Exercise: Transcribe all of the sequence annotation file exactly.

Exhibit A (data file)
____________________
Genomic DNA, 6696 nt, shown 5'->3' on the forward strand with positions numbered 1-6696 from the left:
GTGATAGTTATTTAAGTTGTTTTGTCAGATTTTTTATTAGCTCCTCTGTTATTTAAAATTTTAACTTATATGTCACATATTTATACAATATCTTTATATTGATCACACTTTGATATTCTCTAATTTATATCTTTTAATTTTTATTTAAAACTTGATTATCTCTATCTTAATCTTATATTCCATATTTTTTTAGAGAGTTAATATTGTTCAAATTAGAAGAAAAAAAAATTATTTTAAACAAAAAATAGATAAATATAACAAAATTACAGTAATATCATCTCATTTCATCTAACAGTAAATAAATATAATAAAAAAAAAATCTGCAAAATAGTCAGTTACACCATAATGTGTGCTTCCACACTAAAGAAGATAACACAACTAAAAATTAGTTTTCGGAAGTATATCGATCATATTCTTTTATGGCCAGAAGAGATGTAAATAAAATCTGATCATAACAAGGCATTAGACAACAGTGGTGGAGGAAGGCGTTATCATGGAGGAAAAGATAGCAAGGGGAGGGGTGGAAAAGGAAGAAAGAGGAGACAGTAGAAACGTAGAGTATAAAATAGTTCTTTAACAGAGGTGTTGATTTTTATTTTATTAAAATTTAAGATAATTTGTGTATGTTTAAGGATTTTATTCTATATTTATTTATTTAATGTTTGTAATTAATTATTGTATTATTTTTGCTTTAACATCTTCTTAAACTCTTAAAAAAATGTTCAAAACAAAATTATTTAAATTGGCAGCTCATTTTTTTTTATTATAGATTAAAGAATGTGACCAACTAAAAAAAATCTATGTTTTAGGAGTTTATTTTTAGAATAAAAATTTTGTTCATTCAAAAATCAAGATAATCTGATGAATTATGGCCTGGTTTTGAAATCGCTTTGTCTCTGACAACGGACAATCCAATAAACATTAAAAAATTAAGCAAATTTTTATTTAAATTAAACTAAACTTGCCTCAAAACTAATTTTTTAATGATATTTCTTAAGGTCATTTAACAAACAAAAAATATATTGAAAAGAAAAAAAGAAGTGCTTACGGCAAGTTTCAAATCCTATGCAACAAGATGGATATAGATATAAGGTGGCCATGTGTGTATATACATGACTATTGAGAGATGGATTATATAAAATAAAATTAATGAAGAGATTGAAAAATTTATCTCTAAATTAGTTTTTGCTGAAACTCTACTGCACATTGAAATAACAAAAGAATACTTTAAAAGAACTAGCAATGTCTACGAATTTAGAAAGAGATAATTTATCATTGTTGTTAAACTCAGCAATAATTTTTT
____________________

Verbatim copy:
Genomic DNA, 6696 nt, shown 5'->3' on the forward strand with positions numbered 1-6696 from the left:
GTGATAGTTATTTAAGTTGTTTTGTCAGATTTTTTATTAGCTCCTCTGTTATTTAAAATTTTAACTTATATGTCACATATTTATACAATATCTTTATATTGATCACACTTTGATATTCTCTAATTTATATCTTTTAATTTTTATTTAAAACTTGATTATCTCTATCTTAATCTTATATTCCATATTTTTTTAGAGAGTTAATATTGTTCAAATTAGAAGAAAAAAAAATTATTTTAAACAAAAAATAGATAAATATAACAAAATTACAGTAATATCATCTCATTTCATCTAACAGTAAATAAATATAATAAAAAAAAAATCTGCAAAATAGTCAGTTACACCATAATGTGTGCTTCCACACTAAAGAAGATAACACAACTAAAAATTAGTTTTCGGAAGTATATCGATCATATTCTTTTATGGCCAGAAGAGATGTAAATAAAATCTGATCATAACAAGGCATTAGACAACAGTGGTGGAGGAAGGCGTTATCATGGAGGAAAAGATAGCAAGGGGAGGGGTGGAAAAGGAAGAAAGAGGAGACAGTAGAAACGTAGAGTATAAAATAGTTCTTTAACAGAGGTGTTGATTTTTATTTTATTAAAATTTAAGATAATTTGTGTATGTTTAAGGATTTTATTCTATATTTATTTATTTAATGTTTGTAATTAATTATTGTATTATTTTTGCTTTAACATCTTCTTAAACTCTTAAAAAAATGTTCAAAACAAAATTATTTAAATTGGCAGCTCATTTTTTTTTATTATAGATTAAAGAATGTGACCAACTAAAAAAAATCTATGTTTTAGGAGTTTATTTTTAGAATAAAAATTTTGTTCATTCAAAAATCAAGATAATCTGATGAATTATGGCCTGGTTTTGAAATCGCTTTGTCTCTGACAACGGACAATCCAATAAACATTAAAAAATTAAGCAAATTTTTATTTAAATTAAACTAAACTTGCCTCAAAACTAATTTTTTAATGATATTTCTTAAGGTCATTTAACAAACAAAAAATATATTGAAAAGAAAAAAAGAAGTGCTTACGGCAAGTTTCAAATCCTATGCAACAAGATGGATATAGATATAAGGTGGCCATGTGTGTATATACATGACTATTGAGAGATGGATTATATAAAATAAAATTAATGAAGAGATTGAAAAATTTATCTCTAAATTAGTTTTTGCTGAAACTCTACTGCACATTGAAATAACAAAAGAATACTTTAAAAGAACTAGCAATGTCTACGAATTTAGAAAGAGATAATTTATCATTGTTGTTAAACTCAGCAATAATTTTTT